The 6 Hardest Things About Being A Super Competitive Woman (But It's Still So Awesome To Be One)
As an aggressively competitive woman, my likes and dislikes can be distilled very simply down to two things: I like winning, and I don't like losing. Everything else is peripheral, for instance the question of if I like Scrabble boils down to a second question: Am I currently winning at Scrabble? Yes, of course I am, duh, so ergo, I like Scrabble. If I were hypothetically losing at Scrabble (LOL forever, as if), I would not like Scrabble. It doesn't matter what I think of Scrabble personally, all that I need to like Scrabble is to be good at Scrabble. And so on and so forth with everything in existence.
Competitive people get a really bad rap. For women especially, the burning, consumptive desire to win is perceived as unladylike. Seeing everything you put your mind to (whether it's cooking dinner in the kitchen alone or closing a sale at work) as an opposition that needs to be dominated is not within the arbitrary proprietary range of the woman. The woman is pleasant and agreeable and dignified in failure. Except for when she's a bullheaded, boss of her own damn self, crazy bitch who will DESTROY you in Buck Hunter, you miserable piece of garbage. Sorry, I got carried a way for a minute there.
The truth is, there is nothing wrong with being competitive. You know who is competitive? Beyoncé is competitive. If you listen to the sound bite at the start of "Flawless", you'll learn that when Bey was 9 years old, she lost once. Once. Beyoncé lost once, and then she never lost again. She hated losing so much that she vowed she'd never do it again, and now she's the wind beneath our wings, the proudly bossy, tirelessly hardworking, demanding, other-worldly Goddess the world bows down to. So being a competitive woman is not a bad thing at all. That said, there are a lot of challenges for the competitively minded among us.
1. WINNING ALL THE TIME
Do you seriously think it's EASY to just win all the time? Winning takes hard work and discipline, and when you hate losing/being bad at stuff, you have to devote a lot of time and energy to being the best at everything. It's not like we're just sitting around, relaxing in mediocrity. No, we're constantly discovering blind spots in our wealth of knowledge and ability and we're always working towards a clear 360 view.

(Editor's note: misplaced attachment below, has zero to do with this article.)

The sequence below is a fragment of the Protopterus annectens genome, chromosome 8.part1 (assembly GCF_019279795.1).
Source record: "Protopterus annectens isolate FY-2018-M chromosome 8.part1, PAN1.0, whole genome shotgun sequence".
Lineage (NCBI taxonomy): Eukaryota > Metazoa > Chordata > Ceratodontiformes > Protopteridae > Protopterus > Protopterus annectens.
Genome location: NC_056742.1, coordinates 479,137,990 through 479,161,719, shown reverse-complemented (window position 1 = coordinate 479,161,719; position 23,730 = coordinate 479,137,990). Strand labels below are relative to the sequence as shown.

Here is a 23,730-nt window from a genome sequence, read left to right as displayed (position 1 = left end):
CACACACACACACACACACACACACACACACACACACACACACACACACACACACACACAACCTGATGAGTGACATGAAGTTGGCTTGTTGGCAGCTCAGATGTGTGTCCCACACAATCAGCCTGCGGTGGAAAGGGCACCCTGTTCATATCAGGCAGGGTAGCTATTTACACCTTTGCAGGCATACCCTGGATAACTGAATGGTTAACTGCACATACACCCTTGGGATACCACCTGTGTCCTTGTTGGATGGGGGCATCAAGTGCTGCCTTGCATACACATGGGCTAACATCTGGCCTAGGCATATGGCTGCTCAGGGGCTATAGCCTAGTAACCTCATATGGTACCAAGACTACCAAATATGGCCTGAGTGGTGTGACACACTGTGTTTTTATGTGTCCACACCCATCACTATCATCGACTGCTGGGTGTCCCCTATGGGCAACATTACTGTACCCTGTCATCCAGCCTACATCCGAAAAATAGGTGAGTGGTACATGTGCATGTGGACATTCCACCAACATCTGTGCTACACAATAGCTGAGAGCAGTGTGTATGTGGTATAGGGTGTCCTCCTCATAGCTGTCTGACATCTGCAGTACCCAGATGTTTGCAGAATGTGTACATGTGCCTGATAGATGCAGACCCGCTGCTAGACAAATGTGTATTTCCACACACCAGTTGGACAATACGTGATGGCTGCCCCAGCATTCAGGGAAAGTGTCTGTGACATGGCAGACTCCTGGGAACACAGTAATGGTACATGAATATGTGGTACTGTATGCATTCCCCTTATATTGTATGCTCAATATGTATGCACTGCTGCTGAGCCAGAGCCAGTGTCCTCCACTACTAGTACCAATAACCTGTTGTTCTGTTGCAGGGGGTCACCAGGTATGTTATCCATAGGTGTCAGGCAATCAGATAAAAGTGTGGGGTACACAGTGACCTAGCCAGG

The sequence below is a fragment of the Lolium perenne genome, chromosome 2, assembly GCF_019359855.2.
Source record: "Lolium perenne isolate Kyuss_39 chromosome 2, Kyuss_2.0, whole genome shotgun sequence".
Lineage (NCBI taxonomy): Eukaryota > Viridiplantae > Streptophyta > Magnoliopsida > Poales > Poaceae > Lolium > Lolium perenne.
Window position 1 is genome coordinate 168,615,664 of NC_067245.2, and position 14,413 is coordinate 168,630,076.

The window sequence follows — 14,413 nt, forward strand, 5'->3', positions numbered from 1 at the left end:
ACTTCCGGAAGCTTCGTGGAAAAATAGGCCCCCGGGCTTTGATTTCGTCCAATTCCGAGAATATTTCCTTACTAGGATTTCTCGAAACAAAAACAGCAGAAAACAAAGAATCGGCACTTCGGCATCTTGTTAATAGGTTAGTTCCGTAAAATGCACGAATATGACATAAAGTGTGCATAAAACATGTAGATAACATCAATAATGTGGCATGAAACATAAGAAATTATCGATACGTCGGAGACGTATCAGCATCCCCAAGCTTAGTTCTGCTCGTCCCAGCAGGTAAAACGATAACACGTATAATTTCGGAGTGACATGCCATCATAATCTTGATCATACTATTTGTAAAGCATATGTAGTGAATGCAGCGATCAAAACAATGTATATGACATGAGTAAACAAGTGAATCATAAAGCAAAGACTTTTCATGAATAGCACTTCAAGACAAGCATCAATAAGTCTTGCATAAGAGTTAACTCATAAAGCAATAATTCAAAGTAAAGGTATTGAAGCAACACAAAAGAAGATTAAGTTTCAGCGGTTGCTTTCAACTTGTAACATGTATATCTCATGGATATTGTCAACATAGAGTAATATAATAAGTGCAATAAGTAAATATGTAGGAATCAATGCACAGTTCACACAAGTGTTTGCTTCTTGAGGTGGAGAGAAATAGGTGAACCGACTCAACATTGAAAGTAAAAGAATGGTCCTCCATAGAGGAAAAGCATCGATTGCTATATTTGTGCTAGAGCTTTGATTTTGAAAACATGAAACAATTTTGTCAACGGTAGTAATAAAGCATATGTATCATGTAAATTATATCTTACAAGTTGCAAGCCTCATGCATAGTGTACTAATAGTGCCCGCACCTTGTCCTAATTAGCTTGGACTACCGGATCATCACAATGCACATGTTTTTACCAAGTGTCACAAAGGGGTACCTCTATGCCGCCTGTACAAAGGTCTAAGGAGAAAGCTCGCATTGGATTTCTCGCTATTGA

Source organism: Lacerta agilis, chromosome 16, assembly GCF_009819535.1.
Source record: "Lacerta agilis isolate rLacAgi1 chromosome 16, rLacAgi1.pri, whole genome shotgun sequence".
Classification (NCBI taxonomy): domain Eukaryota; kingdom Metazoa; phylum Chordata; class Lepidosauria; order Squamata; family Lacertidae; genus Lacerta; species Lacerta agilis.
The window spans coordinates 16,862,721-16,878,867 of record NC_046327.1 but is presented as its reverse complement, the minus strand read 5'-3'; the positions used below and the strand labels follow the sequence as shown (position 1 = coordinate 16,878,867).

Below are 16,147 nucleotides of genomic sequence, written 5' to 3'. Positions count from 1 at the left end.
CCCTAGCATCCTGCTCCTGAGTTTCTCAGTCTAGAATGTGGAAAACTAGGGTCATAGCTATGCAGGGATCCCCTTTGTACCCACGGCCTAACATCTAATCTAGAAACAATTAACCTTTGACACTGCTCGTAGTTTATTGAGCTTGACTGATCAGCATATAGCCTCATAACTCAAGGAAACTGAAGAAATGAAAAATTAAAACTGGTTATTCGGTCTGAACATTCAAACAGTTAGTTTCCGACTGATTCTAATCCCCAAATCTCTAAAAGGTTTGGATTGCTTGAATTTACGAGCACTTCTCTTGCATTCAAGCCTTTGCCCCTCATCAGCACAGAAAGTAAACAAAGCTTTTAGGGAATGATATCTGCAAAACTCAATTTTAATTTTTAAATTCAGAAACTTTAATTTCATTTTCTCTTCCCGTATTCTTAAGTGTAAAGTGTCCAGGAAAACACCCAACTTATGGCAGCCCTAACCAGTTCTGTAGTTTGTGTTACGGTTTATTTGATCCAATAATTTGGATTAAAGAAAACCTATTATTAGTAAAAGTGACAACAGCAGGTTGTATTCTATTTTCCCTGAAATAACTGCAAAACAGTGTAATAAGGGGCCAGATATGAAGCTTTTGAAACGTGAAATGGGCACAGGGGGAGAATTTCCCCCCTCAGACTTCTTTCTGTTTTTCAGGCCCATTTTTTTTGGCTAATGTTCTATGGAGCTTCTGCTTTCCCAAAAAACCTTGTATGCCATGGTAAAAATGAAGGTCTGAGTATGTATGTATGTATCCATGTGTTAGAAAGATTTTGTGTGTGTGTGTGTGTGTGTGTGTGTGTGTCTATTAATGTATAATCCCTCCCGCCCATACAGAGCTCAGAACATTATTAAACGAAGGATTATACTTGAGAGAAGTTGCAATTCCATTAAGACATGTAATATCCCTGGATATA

2. LOSING WITH DIGNITY
Probably the hardest thing for a truly competitive person is to lose with style. I'll be the first to admit: I am a sore, sore loser. I have never lost and also retained my dignity. If such a feat occurred it would be so epic it would rip a hole in the space time continuum, so unnatural and unholy would it be. THIS IS WHY WE RELENTLESSLY FOCUS ON WINNING, BECAUSE LOSING FUCKING SUCKS.
3. NOT BEING A SMUG WINNER
The flip side to not being a sore loser is not being a smug winner, but what's the point of winning if you can't celebrate yourself and rub how good you are in everyone's faces (seriously, there should be an Aladdin "Prince Ali" style parade every time you win)? THAT'S THE BEST PART! But if you want to be invited to play next time, you have to reign in the smarmy winner stuff. No one really likes a winner to begin with, and everyone really hates an asshole winner.
4. NOT PISSING OFF YOUR FRIENDS
This follows on from not being a smug jerk when you win. It can be equally as hard to not make every casual game or situation a hardcore competition. Sometimes your friends just want to chill and play a "friendly" match of something, or have a discussion without you needing to correct every little thing. And while you might not understand their nonchalant attitude to the results of game night, as challenging as it may be, it's probably better to not try and incite them into your competitive stupor by calling them all "whiny maggots" (have done.)
5. AVOIDING TOTALLY EMASCULATING YOUR SIGNIFICANT OTHER
I think my boyfriend has come to terms with the fact that I will always whoop his ass at shuffle board (and most other competitive things that don't involve upper body strength), as any sane man would. He's actually pretty proud to have such an incredibly talented girlfriend (as he should be!) But sometimes a man can feel emasculated by a woman who wins. The trick is to avoid these men, or otherwise just don't be a total wang about it every time you beat them by saying things like "How does it feel to lose to a girl?" That's actually a really reductive thing to say. A better heckle would be "How does it feel to lose to your awesome, brilliant equal?" Also, never, EVER let a man win just so he can feel better about his dick (wait, I don't know if that's good advice or not. I'm so competitive that I really can't tell.)
6. NEVER SAYING DIE
I once had a boss who said to me, "If you only ever say things you know are right, you will never be wrong," which I think is the mantra of the competitive person. If there's a battle we think we can't win, we'll bide our time, rally our forces, and then attack from nowhere. Even if it is just bar trivia. If we can't do it the first time, by golly are we going to come back when we can. A competitive person is relentless, and won't ever stop trying until they reach perfection.